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Mississippi RiverMississippi-River

  • Subject: Geography
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  • Grade(s): 6-8
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  • Duration: One class period (plus)

Lesson Plan Sections


Students will understand the following:
1. The Mississippi River has made its mark on the country's geography, commerce, and literature.
2. A booktalk provides a summary of the plot (for fiction) or an overview of the coverage (for nonfiction) and explains what kind of reader a given book will appeal to.
3. A booktalk may also contain an oral reading of a section of the book—to give potential readers a sense of the difficulty of the book.


For this lesson, you will need:
Access to the books listed in Procedures or other books that take the Mississippi River for their subject


1. At some point in teaching about the Mississippi River, expose students to the wealth of literature that the Mississippi and other rivers have engendered. In preparing booktalks (oral reports) about the books, students will also have the opportunity to learn about or review the valuable skills of previewing, scanning, and skimming. Further, by starting students on the accessible books noted below, you will be giving them background and context for tackling Twain's Life on the Mississippi and The Adventures of Huckleberry Finn later on.
2. Either assign or allow students to select among the following titles plus others recommended by your school's media/resource specialist:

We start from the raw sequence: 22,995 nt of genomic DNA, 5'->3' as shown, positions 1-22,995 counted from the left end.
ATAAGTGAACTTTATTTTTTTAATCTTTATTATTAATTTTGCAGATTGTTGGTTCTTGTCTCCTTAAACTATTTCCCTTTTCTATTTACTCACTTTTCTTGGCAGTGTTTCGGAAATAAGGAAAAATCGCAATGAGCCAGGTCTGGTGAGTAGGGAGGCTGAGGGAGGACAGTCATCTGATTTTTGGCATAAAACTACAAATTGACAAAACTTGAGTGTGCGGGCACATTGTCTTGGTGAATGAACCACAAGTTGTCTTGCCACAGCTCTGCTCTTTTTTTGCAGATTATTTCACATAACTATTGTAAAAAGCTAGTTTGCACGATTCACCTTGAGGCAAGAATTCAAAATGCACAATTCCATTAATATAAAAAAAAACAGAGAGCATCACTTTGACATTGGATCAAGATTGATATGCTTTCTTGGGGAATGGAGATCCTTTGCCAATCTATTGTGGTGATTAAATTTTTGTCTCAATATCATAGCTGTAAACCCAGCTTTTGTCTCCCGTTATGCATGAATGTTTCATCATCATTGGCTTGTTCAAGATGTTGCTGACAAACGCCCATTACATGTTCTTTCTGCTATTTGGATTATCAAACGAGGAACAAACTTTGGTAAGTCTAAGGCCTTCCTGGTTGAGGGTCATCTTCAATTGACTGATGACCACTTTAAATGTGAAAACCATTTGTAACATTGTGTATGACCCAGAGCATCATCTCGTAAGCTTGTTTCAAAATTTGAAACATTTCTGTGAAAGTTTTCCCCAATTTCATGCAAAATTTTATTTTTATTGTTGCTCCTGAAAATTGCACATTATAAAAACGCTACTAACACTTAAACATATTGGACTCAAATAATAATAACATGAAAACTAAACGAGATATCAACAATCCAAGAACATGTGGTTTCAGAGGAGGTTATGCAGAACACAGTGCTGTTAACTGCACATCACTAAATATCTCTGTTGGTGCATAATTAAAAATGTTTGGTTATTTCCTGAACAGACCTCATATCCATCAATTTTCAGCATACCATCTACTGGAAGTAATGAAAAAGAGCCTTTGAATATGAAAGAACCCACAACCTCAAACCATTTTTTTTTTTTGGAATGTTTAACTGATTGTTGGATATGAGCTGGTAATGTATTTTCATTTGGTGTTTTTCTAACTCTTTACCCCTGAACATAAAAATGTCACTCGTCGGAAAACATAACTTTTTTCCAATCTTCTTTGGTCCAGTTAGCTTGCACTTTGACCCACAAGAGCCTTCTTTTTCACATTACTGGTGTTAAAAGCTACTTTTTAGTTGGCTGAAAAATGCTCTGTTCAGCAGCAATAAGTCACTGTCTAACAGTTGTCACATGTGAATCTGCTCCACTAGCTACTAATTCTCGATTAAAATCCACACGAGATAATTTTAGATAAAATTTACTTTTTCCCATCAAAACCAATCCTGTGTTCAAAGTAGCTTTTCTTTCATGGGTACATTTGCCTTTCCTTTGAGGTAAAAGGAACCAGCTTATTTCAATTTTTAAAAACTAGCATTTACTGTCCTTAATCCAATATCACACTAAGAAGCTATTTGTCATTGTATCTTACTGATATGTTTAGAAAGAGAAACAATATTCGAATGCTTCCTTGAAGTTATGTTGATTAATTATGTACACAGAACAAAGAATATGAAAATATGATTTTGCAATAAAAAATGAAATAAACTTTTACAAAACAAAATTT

Flood by Mary Calhoun (juvenile)
Flood: Wrestling with the Mississippi by Patricia Lauber
The Great Midwest Flood by Carole G. Vogel
Letting Swift River Go by Jane Yolen (juvenile)
Lostman's River by Cynthia DeFelice
Mississippi Solo: A River Quest by Eddy L. Harris
Old Glory: A Voyage down the Mississippi by Jonathan Raban
Old Man River and Me: One Man's Journey down the Mighty Mississippi by Mark A. Knudsen and Shawn Plank
A River Ran Wild by Lynne Cherry (juvenile)
3. Teach or review with students the basics of previewing a book: examining the table of contents (if there is one); noting if chapters have divisions and, if so, what kind; paying attention to heads, subheads, and subsubheads; looking to see if the book has a glossary or other useful material at its end.
4. Go on to teach or review with students the basics of scanning and skimming a book: Scanning is a method that helps a reader find a specific piece of information within a book; one effective way to scan is for the reader to cover the text with a sheet of paper, which he or she then moves down the page quickly, letting his or her eye follow the sheet of paper. Skimming is a method that helps a reader get an overall sense of a book; skimming involves glancing rapidly through the book, searching for heads and subheads, boldface terms, and topic sentences of paragraphs.